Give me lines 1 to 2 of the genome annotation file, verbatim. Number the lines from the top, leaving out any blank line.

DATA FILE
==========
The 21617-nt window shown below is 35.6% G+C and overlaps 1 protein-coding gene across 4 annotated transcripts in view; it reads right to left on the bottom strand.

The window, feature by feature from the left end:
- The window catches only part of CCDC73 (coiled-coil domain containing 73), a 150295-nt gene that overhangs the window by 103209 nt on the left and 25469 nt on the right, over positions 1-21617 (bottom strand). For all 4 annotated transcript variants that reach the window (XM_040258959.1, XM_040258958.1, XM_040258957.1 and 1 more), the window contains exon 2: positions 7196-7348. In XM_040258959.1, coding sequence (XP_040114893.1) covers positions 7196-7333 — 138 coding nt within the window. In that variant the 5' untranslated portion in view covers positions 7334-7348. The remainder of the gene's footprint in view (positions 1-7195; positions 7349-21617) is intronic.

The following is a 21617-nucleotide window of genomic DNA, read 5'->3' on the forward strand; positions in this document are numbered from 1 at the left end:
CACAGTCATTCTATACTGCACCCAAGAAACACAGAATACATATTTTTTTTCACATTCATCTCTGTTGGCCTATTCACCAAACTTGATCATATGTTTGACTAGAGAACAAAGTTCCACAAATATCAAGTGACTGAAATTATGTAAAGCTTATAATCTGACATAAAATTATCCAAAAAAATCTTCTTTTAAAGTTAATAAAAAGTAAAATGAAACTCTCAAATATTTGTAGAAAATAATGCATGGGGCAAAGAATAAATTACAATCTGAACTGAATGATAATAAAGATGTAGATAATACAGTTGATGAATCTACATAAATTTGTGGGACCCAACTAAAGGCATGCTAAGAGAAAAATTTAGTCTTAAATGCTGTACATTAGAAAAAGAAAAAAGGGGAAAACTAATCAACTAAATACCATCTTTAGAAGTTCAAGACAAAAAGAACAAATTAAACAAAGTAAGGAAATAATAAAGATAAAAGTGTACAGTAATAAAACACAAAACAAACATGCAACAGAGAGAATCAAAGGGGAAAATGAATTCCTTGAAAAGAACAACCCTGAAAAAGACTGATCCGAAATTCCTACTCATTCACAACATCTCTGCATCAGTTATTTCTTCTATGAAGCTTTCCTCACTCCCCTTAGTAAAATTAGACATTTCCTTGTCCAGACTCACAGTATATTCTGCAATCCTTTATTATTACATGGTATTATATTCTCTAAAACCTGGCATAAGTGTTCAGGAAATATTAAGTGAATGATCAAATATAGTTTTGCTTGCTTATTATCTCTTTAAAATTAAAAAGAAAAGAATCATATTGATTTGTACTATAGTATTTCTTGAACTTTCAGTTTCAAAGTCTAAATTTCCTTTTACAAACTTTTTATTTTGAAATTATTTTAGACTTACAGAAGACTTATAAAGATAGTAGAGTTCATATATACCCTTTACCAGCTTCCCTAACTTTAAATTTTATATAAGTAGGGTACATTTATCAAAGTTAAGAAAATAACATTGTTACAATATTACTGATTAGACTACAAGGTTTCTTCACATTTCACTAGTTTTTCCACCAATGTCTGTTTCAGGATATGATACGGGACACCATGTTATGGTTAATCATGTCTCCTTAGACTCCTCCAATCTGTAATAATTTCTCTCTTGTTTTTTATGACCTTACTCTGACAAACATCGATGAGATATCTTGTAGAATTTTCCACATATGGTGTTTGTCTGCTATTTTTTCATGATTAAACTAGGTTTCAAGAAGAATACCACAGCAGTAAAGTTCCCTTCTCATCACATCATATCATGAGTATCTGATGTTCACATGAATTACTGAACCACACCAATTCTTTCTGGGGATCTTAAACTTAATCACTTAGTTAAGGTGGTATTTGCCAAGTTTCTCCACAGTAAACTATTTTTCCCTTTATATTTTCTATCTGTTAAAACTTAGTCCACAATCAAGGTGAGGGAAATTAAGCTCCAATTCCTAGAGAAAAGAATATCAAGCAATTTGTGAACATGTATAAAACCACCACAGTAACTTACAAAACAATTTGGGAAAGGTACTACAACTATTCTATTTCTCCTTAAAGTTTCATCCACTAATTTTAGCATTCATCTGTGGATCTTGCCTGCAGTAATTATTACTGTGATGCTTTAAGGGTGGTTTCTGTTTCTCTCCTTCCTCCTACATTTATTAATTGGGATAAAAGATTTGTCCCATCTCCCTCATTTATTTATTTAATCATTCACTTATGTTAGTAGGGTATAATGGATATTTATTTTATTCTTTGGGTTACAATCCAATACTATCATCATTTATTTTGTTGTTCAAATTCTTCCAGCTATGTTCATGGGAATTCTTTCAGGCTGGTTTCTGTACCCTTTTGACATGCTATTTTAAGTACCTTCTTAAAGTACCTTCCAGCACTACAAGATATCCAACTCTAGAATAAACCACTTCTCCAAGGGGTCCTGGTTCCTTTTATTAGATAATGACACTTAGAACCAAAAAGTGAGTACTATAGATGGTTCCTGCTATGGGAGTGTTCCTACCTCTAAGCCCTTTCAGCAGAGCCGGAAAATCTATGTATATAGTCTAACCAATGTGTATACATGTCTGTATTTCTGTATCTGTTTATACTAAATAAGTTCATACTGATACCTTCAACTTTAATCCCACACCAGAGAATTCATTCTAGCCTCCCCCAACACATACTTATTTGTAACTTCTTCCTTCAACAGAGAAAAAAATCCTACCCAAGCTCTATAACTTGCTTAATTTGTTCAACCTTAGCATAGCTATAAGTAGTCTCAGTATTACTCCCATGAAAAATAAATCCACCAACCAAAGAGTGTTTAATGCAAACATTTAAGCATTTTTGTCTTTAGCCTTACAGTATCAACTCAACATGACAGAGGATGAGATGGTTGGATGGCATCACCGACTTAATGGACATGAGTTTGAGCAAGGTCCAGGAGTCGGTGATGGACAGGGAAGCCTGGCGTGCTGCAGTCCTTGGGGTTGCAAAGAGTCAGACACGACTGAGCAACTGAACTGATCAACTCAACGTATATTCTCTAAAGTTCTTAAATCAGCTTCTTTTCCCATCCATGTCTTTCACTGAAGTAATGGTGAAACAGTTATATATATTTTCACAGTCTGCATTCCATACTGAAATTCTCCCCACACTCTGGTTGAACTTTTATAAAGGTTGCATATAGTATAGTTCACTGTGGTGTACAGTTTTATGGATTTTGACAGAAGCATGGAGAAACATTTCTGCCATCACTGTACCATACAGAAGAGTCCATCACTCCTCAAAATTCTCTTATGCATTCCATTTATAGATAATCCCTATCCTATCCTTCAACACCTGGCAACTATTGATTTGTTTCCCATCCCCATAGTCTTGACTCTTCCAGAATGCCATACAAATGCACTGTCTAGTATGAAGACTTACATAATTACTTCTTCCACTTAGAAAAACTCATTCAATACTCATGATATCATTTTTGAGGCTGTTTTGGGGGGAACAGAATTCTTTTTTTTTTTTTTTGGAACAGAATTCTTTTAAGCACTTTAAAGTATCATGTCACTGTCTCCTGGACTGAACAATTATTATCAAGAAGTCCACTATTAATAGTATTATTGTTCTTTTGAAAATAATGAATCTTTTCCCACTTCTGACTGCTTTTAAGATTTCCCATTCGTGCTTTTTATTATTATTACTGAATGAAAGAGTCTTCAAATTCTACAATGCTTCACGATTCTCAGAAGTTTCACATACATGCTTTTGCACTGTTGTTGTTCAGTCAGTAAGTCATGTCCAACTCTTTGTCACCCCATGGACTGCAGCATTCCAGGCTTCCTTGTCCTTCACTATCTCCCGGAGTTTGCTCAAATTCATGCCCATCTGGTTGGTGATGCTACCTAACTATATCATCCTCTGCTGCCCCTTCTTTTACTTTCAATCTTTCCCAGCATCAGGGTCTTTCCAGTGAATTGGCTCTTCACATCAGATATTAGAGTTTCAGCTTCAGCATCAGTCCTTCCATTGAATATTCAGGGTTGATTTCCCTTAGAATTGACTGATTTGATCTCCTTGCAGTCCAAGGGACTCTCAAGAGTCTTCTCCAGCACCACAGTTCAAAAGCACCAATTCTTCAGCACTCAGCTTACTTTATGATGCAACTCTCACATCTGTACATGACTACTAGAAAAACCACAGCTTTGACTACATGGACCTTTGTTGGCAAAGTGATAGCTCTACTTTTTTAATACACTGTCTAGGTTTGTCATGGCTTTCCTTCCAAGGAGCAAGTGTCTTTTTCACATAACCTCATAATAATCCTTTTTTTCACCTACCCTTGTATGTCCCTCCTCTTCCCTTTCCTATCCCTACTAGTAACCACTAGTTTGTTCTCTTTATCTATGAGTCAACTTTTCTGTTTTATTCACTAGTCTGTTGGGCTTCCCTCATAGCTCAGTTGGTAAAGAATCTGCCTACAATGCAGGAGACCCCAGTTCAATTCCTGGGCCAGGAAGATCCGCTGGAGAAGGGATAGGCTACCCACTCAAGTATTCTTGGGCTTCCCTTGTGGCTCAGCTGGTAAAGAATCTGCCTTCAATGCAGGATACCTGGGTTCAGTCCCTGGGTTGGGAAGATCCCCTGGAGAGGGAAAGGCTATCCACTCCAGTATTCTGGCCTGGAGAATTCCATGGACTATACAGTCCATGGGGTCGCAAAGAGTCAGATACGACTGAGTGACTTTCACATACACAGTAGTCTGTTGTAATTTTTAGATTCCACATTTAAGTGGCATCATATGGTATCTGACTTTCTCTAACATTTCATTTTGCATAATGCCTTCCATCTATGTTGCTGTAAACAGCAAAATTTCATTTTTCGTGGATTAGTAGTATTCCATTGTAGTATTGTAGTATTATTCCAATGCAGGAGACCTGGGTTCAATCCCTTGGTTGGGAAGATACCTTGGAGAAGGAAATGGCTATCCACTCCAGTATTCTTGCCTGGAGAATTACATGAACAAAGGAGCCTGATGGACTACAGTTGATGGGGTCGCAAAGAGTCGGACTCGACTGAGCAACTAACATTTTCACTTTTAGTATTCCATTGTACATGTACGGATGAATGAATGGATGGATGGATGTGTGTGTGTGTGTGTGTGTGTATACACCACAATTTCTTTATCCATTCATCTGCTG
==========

The 21617-nt window shown below is 35.6% G+C and overlaps 1 protein-coding gene across 4 annotated transcripts in view; it reads right to left on the bottom strand.

The window, feature by feature from the left end: